NEWS | February 5, 2020

Leading the charge for women's heart health

(SACRAMENTO)

Amparo Villablanca, director of the UC Davis Women's Cardiovascular Medicine Program, and her colleagues invite you to join them in wearing red Feb. 7 and raising awareness that heart disease is the leading cause of death for women.

If you and your colleagues wear red on Friday, share a photo on social media with: #HeartMonth, #WearRedDay, #GoRedForWomen, #UCDavisHealthWearsRed. If you and your colleagues wear red on Friday, share a photo on social media with: #HeartMonth, #WearRedDay, #GoRedForWomen, #UCDavisHealthWearsRed.

The first Friday in February ― also American Heart Month ― is National Wear Red Day and highlights the impact of heart disease on women.

Only about half of all women know that heart disease is their leading killer, surpassing all forms of cancer combined. Also, more women than men die each year of heart disease. The number of heart disease deaths among younger women is growing. Women tend to hesitate or not call 911 at all when experiencing heart attack symptoms.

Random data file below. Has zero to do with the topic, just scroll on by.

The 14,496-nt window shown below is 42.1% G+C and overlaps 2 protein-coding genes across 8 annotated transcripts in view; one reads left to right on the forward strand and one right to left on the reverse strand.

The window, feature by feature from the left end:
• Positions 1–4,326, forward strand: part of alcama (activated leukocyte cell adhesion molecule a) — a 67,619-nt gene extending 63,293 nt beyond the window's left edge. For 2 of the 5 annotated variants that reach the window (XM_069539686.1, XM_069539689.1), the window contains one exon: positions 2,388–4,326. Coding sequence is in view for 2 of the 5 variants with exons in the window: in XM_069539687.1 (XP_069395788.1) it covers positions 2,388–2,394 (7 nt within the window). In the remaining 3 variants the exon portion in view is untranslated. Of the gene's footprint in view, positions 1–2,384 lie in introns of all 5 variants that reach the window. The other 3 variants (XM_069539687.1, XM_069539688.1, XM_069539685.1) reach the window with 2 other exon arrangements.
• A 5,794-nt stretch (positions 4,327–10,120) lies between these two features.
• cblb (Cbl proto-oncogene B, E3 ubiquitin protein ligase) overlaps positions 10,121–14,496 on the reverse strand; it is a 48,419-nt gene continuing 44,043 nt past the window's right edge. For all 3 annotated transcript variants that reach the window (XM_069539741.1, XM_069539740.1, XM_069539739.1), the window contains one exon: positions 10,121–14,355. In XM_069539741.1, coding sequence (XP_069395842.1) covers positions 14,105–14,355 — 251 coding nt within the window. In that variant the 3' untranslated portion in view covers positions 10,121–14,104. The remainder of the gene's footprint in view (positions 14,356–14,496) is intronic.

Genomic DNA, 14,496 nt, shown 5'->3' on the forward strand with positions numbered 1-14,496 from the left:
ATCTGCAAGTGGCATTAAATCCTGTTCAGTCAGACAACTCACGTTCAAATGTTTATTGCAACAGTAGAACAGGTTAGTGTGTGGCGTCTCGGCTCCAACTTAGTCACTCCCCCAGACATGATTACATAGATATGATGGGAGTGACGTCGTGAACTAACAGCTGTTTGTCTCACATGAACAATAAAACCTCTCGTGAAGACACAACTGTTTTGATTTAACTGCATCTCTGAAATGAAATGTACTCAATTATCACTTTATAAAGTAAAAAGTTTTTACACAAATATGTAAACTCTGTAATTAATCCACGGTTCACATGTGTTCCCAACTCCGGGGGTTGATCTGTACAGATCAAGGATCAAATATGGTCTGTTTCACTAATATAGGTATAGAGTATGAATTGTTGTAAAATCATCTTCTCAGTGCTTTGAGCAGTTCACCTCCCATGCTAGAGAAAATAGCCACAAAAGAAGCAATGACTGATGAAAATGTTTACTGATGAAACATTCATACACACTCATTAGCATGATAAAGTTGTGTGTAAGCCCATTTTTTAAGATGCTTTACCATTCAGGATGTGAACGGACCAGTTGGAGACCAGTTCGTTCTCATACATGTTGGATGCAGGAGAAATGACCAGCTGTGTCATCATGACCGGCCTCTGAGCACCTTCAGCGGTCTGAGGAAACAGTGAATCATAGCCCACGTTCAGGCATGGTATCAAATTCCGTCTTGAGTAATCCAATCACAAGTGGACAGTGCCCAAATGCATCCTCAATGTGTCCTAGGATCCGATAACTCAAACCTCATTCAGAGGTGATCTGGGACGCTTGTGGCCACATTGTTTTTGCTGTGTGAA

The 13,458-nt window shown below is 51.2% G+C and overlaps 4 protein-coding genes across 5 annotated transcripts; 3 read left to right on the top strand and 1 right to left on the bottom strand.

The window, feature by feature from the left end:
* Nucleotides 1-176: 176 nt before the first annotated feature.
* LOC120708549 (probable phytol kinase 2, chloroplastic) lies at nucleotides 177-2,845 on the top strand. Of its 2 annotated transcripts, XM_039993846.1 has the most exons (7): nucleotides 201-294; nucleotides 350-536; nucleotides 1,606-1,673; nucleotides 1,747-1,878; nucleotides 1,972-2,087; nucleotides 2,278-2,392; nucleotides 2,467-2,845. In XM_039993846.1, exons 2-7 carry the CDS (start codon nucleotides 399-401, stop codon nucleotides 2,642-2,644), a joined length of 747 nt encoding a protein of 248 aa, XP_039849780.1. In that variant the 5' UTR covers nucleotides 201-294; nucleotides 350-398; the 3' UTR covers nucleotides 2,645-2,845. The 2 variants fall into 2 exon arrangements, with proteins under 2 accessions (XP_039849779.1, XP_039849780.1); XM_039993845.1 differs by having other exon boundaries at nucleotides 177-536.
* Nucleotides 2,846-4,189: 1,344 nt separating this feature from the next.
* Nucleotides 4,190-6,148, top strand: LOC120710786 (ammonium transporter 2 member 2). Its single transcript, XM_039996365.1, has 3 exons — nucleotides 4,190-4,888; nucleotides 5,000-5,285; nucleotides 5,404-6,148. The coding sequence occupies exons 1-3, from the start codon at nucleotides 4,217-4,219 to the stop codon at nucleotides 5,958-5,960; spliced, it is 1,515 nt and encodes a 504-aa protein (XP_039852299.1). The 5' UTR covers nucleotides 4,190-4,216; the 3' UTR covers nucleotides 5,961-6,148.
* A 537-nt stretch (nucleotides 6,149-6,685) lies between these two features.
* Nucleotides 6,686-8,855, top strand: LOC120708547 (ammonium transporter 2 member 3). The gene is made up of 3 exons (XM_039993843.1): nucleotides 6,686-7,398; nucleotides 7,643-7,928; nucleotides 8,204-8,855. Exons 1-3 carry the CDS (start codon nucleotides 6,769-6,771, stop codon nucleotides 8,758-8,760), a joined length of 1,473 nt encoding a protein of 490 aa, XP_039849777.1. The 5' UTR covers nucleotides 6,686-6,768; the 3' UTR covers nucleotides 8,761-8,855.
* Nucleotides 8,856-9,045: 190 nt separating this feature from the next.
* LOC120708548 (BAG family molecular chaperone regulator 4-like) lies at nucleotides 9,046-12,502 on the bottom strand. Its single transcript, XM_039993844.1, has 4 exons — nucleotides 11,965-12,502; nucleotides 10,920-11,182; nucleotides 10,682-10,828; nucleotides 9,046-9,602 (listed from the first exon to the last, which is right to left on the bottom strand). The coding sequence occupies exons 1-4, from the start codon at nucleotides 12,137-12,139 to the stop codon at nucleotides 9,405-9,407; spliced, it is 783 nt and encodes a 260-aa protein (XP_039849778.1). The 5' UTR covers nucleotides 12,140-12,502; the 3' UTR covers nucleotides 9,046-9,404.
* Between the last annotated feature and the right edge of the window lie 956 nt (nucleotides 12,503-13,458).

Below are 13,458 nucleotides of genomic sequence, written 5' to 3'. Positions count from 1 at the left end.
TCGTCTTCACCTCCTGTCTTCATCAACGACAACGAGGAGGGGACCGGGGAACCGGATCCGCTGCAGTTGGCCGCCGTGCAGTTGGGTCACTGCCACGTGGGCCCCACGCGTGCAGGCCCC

UC Davis Health cardiovascular specialists work every day to help their patients address heart and vascular disease. They hope all women will do these three things to reduce their risks: 

1. Know your numbers: Keep your blood pressure under 120/80, cholesterol under 200, body mass index under 25, waist under 35 inches and blood sugar level under 100.

2. Talk with your doctor about managing your heart disease risks, but call 911 immediately if you experience signs of a heart attack: chest discomfort or pain, shortness of breath, sweatiness, nausea, dizziness or fatigue, especially with physical or emotional stress.

3. Let go of stress to reduce your risk of heart disease: Find ways to relax every day, such as yoga, meditation, walking or whatever calms you. 

Villablanca's program is the nation's first dedicated to female-focused heart disease care, research and education. Learn more about how to control your risks on her program’s website at womenshearthealth.ucdavis.edu.